I found the book entertaining. Not terribly original, but well written and engaging enough that I do want to know what happens in the sequels. I did not at first realise that it was part of a trilogy (since book two is slated to come out three years after book one, can you blame me?) and nearing the end, I was confused as to why most of the things in the blurb and mentioned near the start hadn't happened.As I said, the book was entertaining and I am now left wanting to read the rest of the story. However, I only gave it three and a half stars. This is because there were no significant female characters, and that bothered me. Sure, there were incidental female characters like the protagonist's mother, a fellow student who seemed to exist only to be rescued in a key scene, a money-lender, a vague love interest which will probably be explored further in later books. I would like to think that in the later books when the protagonist is older and wiser, this issue will be rectified, but my hopes are not high. Bechdel test fail.

Review by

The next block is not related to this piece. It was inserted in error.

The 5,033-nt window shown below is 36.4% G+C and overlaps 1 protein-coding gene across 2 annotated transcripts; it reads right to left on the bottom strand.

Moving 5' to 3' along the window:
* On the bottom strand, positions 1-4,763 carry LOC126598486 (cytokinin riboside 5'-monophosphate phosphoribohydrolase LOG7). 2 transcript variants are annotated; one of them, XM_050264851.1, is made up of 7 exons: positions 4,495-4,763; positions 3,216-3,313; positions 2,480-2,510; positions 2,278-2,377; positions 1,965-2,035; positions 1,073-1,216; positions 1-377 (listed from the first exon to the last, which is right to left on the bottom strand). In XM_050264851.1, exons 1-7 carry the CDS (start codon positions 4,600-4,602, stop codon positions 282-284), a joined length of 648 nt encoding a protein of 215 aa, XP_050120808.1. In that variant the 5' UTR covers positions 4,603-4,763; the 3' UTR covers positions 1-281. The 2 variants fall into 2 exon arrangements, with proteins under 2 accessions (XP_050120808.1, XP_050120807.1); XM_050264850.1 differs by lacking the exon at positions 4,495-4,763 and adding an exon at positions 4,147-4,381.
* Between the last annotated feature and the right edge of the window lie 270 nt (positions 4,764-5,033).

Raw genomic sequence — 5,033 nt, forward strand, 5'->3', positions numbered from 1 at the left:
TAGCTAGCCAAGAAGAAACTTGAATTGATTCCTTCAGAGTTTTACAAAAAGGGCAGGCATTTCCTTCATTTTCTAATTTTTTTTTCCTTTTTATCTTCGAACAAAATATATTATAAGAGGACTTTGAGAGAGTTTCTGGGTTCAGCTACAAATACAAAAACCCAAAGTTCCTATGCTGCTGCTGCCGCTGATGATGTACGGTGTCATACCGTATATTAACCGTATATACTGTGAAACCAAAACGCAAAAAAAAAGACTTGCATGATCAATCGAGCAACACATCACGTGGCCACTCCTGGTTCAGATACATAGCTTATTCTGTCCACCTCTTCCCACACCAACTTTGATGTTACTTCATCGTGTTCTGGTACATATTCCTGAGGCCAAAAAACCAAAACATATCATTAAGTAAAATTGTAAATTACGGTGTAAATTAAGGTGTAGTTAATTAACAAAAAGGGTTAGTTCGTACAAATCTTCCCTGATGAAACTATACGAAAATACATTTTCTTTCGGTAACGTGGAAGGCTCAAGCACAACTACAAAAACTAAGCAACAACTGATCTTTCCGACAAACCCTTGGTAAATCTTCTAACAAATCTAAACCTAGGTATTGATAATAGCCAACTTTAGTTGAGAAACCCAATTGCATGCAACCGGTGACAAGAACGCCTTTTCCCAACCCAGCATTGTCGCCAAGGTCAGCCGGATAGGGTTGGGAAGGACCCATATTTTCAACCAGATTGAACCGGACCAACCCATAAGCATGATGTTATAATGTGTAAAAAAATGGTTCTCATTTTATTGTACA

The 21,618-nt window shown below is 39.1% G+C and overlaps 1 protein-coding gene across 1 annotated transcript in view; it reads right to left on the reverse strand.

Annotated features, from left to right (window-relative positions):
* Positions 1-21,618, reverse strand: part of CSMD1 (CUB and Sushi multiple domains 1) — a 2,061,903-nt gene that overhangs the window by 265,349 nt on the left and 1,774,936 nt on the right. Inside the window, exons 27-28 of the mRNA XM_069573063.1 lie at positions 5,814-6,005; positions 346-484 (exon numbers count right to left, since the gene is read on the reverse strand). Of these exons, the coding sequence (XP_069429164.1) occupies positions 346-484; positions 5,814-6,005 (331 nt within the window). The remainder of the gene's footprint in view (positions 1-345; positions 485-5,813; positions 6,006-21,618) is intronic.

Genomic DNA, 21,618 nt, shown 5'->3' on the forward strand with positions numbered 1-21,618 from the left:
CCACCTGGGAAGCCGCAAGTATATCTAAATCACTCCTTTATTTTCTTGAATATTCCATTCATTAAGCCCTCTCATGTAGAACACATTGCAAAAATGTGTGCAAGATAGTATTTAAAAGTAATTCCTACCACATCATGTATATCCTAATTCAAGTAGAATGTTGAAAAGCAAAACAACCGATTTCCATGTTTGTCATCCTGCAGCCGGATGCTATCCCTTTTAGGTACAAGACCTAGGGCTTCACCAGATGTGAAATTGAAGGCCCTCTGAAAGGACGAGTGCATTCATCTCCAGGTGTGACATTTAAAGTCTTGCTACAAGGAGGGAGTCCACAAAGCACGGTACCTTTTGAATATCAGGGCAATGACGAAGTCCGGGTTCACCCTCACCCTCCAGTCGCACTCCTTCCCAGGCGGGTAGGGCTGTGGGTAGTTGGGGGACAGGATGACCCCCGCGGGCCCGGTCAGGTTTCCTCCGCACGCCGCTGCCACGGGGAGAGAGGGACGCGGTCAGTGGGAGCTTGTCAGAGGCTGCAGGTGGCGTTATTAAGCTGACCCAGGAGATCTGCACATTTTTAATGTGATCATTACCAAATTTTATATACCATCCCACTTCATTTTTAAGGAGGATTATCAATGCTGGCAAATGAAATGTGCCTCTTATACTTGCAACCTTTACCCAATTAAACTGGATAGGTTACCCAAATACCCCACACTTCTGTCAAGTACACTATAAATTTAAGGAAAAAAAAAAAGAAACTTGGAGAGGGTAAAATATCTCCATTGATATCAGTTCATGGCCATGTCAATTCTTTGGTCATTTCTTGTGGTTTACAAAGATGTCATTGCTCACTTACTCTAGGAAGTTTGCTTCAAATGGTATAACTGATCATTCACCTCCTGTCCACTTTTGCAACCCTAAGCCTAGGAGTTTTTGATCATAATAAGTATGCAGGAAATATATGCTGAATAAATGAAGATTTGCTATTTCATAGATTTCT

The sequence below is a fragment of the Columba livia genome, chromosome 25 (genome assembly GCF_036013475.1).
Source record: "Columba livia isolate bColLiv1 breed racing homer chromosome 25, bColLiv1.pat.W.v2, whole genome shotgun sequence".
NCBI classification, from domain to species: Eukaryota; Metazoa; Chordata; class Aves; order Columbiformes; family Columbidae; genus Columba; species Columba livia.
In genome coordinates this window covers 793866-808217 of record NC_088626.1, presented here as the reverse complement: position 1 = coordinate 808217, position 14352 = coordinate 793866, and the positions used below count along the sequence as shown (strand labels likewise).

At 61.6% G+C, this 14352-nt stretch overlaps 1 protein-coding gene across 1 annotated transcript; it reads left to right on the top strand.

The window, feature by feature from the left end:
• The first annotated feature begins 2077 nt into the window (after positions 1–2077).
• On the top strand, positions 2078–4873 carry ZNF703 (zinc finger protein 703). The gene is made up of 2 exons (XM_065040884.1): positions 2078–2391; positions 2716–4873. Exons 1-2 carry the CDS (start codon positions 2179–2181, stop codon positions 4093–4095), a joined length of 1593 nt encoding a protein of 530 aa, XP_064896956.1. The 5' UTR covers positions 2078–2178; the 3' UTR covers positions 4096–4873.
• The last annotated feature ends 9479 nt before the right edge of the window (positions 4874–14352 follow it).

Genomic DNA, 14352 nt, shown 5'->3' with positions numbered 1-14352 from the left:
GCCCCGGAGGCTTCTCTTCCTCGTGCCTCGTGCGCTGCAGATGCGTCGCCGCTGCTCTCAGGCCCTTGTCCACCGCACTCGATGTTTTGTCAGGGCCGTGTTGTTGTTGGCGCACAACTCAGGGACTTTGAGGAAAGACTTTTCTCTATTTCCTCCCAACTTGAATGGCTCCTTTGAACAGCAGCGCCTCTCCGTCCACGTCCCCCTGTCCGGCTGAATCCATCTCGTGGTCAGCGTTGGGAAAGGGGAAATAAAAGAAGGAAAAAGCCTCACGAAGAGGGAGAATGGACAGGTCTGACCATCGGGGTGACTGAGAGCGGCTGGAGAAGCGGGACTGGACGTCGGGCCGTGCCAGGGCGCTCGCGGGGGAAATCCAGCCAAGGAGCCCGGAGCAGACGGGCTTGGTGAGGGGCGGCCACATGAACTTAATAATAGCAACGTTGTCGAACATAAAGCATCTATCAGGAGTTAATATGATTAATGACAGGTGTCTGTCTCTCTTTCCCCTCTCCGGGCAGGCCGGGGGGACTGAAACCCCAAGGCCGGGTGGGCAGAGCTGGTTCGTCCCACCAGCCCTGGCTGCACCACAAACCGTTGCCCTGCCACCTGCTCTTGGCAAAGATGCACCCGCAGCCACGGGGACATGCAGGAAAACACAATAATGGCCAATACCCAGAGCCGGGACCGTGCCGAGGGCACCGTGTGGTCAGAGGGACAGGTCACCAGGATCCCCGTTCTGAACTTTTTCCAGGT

Excellent. Somewhat light, but unnecessarily long epic fantasy, but very enjoyable all the same, well deserving of all the hype it has been receiving. I'm not quite sure about the slightly unusual format of the tale telling, but it seldom gets in the way of the story. Our hero, one Kvothe has settled into a quiet life running a pub in a back country village far from the concerns of most. The minimal custom doesn't seem to prevent him keeping the place in better order than is usually the case. One of the regulars survives an attack by a demon, and shortly afterwards Kvothe meets a stranger. This turns out to be the famous Chronicler who has been looking for Kvothe for some time, as Kvothe is also more famous than first appeared. He persuades Kvothe to tell his tale, which starts back in his earliest childhood as one of the Ruh travelling folk, before going on to detail his adventures at the University - a school for learning magic. This recital is intermittently interrupted by minor bar-keeping antics, which do detract form the story.Kvothe's various childhood experiences do manage to describe the world in some detail - but as a prelude to his more famous adventures these take a very long time to get through, and the book ends long before the details are delivered. I hope and assume that there will be a connection and continuation of the current demon attacks - but little mention is made of this. Kvothe's childhood is all that you would expect of a fantasy hero - early bereavement, hard life, recognised as being someone special, few friends but a major enemy at school, and finally of course trouble knowing what to do with the girls. None of this lack of imagination interferes with the delicacy of the prose, or the character interactions which shine with grace and poise.The magic systems and the rest of the world building do display much more imagination than the basic plot did. There seem to be at least two different types of magic - some 'sympathetic' binding system, and a much harder and more powerful 'naming'. I was amused by the vegetarian dragon, and the clever foreshadowing that still surprised me. the remaining demons, fallen and risen Angels leave a lot still unexplained, but suffice to provide almost believable motivational hooks. Overall it is long, but not too badly so - it could quite definitely have been shorter. The writing is enjoyable to read and the characters fun. There is a lot left unexplained for the sequels to cover. I look forward to reading them in due course.